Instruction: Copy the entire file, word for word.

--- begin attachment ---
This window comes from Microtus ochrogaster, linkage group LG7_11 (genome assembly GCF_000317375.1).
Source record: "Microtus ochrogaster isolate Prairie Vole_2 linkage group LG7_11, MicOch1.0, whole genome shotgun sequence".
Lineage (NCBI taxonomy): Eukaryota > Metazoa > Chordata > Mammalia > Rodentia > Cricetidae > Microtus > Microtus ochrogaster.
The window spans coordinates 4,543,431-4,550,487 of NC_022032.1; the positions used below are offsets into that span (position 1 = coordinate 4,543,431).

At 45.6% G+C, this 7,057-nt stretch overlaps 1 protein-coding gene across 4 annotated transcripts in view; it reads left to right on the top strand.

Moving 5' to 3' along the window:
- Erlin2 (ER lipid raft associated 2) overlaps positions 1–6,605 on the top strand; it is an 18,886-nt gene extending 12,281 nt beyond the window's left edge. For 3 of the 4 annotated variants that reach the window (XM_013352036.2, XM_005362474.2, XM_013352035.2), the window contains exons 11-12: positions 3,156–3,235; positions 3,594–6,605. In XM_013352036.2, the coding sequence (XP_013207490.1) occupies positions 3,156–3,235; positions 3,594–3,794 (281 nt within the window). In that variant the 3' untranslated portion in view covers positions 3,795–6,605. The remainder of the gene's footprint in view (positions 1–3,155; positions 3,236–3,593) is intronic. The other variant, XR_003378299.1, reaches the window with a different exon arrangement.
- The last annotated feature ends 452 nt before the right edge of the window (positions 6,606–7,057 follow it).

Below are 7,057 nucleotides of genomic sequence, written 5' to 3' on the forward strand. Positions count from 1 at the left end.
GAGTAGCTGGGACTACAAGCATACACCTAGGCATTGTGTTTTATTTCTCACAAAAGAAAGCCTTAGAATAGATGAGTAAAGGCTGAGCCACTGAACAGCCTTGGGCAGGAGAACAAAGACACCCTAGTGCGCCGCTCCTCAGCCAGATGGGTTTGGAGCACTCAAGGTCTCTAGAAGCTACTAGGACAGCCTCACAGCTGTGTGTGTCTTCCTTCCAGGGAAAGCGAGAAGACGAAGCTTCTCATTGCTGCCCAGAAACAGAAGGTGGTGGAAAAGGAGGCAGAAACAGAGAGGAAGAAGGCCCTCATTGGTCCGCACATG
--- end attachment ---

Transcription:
This window comes from Microtus ochrogaster, linkage group LG7_11 (genome assembly GCF_000317375.1).
Source record: "Microtus ochrogaster isolate Prairie Vole_2 linkage group LG7_11, MicOch1.0, whole genome shotgun sequence".
Lineage (NCBI taxonomy): Eukaryota > Metazoa > Chordata > Mammalia > Rodentia > Cricetidae > Microtus > Microtus ochrogaster.
The window spans coordinates 4,543,431-4,550,487 of NC_022032.1; the positions used below are offsets into that span (position 1 = coordinate 4,543,431).

At 45.6% G+C, this 7,057-nt stretch overlaps 1 protein-coding gene across 4 annotated transcripts in view; it reads left to right on the top strand.

Moving 5' to 3' along the window:
- Erlin2 (ER lipid raft associated 2) overlaps positions 1–6,605 on the top strand; it is an 18,886-nt gene extending 12,281 nt beyond the window's left edge. For 3 of the 4 annotated variants that reach the window (XM_013352036.2, XM_005362474.2, XM_013352035.2), the window contains exons 11-12: positions 3,156–3,235; positions 3,594–6,605. In XM_013352036.2, the coding sequence (XP_013207490.1) occupies positions 3,156–3,235; positions 3,594–3,794 (281 nt within the window). In that variant the 3' untranslated portion in view covers positions 3,795–6,605. The remainder of the gene's footprint in view (positions 1–3,155; positions 3,236–3,593) is intronic. The other variant, XR_003378299.1, reaches the window with a different exon arrangement.
- The last annotated feature ends 452 nt before the right edge of the window (positions 6,606–7,057 follow it).

Below are 7,057 nucleotides of genomic sequence, written 5' to 3' on the forward strand. Positions count from 1 at the left end.
GAGTAGCTGGGACTACAAGCATACACCTAGGCATTGTGTTTTATTTCTCACAAAAGAAAGCCTTAGAATAGATGAGTAAAGGCTGAGCCACTGAACAGCCTTGGGCAGGAGAACAAAGACACCCTAGTGCGCCGCTCCTCAGCCAGATGGGTTTGGAGCACTCAAGGTCTCTAGAAGCTACTAGGACAGCCTCACAGCTGTGTGTGTCTTCCTTCCAGGGAAAGCGAGAAGACGAAGCTTCTCATTGCTGCCCAGAAACAGAAGGTGGTGGAAAAGGAGGCAGAAACAGAGAGGAAGAAGGCCCTCATTGGTCCGCACATG